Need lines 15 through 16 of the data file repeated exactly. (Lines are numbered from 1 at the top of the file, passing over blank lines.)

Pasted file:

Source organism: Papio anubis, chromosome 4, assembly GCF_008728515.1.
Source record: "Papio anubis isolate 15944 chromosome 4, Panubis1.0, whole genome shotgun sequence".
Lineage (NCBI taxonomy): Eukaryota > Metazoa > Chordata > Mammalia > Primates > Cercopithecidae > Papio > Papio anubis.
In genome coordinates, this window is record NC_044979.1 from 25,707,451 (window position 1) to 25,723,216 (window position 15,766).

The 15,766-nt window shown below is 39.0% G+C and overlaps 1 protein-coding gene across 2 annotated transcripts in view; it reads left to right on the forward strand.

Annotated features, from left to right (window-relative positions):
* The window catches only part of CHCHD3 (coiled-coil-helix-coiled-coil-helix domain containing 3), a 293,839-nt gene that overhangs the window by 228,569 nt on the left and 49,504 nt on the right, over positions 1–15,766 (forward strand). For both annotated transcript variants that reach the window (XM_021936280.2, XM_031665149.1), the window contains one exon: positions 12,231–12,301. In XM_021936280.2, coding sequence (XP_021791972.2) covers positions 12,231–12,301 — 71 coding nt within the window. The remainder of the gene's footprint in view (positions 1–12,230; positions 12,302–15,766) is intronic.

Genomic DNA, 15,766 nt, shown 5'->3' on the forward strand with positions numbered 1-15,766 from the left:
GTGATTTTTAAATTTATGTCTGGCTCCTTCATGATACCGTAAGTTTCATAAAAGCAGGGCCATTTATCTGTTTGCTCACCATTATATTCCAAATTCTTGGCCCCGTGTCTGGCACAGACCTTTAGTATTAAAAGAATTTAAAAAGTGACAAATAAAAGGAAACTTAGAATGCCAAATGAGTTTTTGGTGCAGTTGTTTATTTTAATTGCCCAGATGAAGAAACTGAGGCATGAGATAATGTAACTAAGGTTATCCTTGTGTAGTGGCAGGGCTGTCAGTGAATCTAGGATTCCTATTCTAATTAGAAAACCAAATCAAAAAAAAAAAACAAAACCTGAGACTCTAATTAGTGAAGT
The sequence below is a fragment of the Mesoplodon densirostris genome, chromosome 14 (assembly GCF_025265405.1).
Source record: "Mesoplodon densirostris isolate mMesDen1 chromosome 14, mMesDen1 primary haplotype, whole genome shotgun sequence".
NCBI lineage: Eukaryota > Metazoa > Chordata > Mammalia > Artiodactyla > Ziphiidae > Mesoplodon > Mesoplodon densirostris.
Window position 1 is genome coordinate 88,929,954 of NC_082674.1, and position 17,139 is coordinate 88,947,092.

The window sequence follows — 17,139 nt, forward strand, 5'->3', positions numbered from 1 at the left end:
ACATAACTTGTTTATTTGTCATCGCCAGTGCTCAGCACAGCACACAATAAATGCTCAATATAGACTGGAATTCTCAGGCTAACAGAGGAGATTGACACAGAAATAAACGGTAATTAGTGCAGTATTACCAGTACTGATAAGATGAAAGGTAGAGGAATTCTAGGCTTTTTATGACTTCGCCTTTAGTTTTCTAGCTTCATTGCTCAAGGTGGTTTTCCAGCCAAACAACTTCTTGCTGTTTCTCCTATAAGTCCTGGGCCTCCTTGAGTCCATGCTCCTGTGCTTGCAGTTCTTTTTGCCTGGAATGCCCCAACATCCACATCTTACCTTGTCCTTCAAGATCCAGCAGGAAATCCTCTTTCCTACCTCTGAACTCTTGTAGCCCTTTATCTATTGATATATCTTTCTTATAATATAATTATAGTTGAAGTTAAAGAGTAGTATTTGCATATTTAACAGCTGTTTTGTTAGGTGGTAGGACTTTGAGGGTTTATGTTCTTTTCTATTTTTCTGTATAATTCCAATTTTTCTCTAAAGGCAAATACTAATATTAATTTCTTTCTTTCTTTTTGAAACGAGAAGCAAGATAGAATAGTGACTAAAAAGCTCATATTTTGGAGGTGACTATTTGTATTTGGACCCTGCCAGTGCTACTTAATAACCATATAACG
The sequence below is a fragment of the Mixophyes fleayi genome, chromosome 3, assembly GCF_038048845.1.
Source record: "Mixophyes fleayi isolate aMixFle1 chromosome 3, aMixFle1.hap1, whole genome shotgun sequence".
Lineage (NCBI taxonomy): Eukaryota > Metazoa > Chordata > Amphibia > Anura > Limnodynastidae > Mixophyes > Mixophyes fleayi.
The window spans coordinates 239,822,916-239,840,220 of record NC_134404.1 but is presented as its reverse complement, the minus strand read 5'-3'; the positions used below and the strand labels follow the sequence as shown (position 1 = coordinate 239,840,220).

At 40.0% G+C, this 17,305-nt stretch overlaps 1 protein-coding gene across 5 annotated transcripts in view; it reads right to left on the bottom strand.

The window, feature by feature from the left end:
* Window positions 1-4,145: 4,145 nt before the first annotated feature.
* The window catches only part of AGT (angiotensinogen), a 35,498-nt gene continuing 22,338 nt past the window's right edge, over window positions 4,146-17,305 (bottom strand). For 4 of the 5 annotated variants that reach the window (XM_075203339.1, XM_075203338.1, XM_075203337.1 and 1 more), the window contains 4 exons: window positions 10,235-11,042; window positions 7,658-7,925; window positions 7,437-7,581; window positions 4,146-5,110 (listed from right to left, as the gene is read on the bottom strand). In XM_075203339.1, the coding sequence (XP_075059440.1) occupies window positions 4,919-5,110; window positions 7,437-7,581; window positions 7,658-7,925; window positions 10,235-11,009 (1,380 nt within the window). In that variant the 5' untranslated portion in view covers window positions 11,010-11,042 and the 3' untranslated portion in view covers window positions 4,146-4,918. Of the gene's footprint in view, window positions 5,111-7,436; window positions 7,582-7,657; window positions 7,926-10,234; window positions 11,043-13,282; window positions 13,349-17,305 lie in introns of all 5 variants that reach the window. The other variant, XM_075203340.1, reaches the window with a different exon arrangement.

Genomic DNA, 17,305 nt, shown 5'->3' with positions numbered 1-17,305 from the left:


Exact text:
ACATAACTTGTTTATTTGTCATCGCCAGTGCTCAGCACAGCACACAATAAATGCTCAATATAGACTGGAATTCTCAGGCTAACAGAGGAGATTGACACAGAAATAAACGGTAATTAGTGCAGTATTACCAGTACTGATAAGATGAAAGGTAGAGGAATTCTAGGCTTTTTATGACTTCGCCTTTAGTTTTCTAGCTTCATTGCTCAAGGTGGTTTTCCAGCCAAACAACTTCTTGCTGTTTCTCCTATAAGTCCTGGGCCTCCTTGAGTCCATGCTCCTGTGCTTGCAGTTCTTTTTGCCTGGAATGCCCCAACATCCACATCTTACCTTGTCCTTCAAGATCCAGCAGGAAATCCTCTTTCCTACCTCTGAACTCTTGTAGCCCTTTATCTATTGATATATCTTTCTTATAATATAATTATAGTTGAAGTTAAAGAGTAGTATTTGCATATTTAACAGCTGTTTTGTTAGGTGGTAGGACTTTGAGGGTTTATGTTCTTTTCTATTTTTCTGTATAATTCCAATTTTTCTCTAAAGGCAAATACTAATATTAATTTCTTTCTTTCTTTTTGAAACGAGAAGCAAGATAGAATAGTGACTAAAAAGCTCATATTTTGGAGGTGACTATTTGTATTTGGACCCTGCCAGTGCTACTTAATAACCATATAACG
The sequence below is a fragment of the Mixophyes fleayi genome, chromosome 3, assembly GCF_038048845.1.